The Federazione Associazioni Abruzzesi-U.S.A held its 23rd anniversary Medaglia d’Oro event on Oct. 11 at Filippo Ristorante in the North End. Celebrating the best and brightest individuals with Abruzzese origins, this year’s gold medal award went to researcher Annalisa Di Ruscio, a native of Sulmona, L’Aquila.
A doctor specialized in hematology, Di Ruscio moved to Boston in 2007 to pursue her passion for research and obtain a doctorate degree at the Daniel G. Tenen Laboratory at Beth Israel Deaconess Medical Center. After seven years of hard work, her Harvard-affiliated lab has discovered a molecular “switch” that activates anti-tumoral genes. The discovery was recently published in the prestigious scientific journal Nature.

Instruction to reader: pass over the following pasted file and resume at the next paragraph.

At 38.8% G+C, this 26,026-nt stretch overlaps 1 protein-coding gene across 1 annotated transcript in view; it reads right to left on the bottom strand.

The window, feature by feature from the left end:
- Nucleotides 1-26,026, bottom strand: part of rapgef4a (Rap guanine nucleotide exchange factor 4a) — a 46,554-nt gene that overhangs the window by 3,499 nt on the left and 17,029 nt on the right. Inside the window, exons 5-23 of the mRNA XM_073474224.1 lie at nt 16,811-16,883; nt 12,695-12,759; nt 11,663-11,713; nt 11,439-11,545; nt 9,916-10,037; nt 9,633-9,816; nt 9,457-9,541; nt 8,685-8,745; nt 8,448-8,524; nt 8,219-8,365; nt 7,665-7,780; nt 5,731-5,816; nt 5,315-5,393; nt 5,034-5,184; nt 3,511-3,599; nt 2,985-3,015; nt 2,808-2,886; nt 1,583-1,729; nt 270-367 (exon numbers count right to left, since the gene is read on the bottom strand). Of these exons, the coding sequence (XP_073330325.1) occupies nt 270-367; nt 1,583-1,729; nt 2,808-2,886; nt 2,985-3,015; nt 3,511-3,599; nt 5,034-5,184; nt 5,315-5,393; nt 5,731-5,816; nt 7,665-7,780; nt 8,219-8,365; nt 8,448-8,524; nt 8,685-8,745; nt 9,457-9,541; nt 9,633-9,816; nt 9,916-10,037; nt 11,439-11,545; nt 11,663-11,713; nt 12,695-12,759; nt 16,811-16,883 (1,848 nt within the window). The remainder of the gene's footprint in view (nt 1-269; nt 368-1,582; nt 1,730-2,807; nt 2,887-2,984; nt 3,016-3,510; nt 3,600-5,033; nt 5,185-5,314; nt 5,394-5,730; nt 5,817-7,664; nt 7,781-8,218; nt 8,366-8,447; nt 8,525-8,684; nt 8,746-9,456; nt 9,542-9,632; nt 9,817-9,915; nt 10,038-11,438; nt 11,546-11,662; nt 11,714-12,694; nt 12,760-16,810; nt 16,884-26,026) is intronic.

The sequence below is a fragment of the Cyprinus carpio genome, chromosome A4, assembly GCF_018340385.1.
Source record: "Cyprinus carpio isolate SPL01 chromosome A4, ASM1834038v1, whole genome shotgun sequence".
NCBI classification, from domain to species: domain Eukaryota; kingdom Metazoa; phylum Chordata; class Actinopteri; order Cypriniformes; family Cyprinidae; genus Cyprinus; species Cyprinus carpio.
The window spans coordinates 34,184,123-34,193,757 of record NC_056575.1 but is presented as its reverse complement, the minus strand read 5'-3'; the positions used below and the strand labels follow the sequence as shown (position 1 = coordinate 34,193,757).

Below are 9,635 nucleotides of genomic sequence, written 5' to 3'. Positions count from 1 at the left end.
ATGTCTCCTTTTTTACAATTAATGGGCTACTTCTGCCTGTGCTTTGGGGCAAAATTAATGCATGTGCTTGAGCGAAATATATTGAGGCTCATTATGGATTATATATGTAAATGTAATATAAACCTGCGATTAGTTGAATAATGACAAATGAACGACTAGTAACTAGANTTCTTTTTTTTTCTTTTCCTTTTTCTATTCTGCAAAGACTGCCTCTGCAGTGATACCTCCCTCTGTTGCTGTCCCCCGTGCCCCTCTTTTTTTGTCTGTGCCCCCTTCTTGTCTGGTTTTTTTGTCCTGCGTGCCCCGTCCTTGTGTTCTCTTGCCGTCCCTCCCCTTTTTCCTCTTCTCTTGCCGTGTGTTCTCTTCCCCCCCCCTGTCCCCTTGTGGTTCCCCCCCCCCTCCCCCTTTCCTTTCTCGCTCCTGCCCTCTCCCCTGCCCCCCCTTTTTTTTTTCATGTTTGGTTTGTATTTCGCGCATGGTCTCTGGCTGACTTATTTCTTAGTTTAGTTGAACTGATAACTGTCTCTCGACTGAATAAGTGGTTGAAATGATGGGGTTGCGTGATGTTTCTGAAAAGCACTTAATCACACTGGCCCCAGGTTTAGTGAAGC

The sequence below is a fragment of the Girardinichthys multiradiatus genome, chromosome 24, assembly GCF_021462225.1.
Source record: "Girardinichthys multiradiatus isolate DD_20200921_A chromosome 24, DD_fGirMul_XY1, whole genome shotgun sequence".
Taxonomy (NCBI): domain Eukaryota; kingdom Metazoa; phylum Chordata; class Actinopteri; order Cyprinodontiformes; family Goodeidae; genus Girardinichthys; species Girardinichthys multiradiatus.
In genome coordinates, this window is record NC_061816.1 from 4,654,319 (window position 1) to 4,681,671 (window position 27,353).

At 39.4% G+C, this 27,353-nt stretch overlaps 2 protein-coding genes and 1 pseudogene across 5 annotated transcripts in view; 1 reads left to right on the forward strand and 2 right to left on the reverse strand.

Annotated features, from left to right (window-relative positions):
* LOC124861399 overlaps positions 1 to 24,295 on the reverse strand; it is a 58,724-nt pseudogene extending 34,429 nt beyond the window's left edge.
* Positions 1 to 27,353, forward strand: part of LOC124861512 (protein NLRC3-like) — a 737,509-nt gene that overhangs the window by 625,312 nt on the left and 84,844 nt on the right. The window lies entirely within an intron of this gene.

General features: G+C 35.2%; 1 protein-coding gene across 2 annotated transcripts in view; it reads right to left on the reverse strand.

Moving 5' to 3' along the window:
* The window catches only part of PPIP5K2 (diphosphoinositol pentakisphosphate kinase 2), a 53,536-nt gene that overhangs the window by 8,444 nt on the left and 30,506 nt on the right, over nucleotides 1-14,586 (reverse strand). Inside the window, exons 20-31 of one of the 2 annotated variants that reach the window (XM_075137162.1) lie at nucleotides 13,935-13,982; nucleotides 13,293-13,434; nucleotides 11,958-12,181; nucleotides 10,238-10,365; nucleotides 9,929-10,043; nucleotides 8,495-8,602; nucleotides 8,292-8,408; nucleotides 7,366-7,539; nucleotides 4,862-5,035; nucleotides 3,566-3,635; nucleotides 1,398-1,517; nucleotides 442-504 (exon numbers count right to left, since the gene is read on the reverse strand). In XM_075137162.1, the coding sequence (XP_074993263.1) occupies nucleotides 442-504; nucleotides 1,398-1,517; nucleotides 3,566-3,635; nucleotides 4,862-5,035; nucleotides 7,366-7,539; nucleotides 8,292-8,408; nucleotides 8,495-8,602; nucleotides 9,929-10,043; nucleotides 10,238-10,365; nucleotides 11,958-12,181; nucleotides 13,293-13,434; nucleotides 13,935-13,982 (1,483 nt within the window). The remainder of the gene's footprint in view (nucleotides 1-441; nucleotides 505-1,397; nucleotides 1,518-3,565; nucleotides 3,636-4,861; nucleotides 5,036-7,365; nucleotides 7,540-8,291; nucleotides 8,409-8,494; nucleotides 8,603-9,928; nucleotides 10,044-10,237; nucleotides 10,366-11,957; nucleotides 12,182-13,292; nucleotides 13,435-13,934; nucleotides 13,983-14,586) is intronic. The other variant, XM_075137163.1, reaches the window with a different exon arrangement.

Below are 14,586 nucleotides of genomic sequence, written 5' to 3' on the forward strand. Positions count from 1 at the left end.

“Now we are looking to use the discoveries we’ve made to develop a less toxic gene-specific drug,” says Di Ruscio. “The idea is to not have side effects when affecting regions of DNA, which is what happens with most of these drugs nowadays.”
The FAA-USA represents several Abruzzese groups in the United States, including organizations in Massachusetts, California, Delaware and Pennsylvania, and is currently headed by Rosetta Romagnoli, president of Aprutium. Along with the Medaglia d’Oro, the annual event also awards two scholarships in memory of Rosaria DiPompo Pace. This year’s recipients were Kha Huynh and Sarah Diettich, both high school seniors that have excelled in learning the Italian language.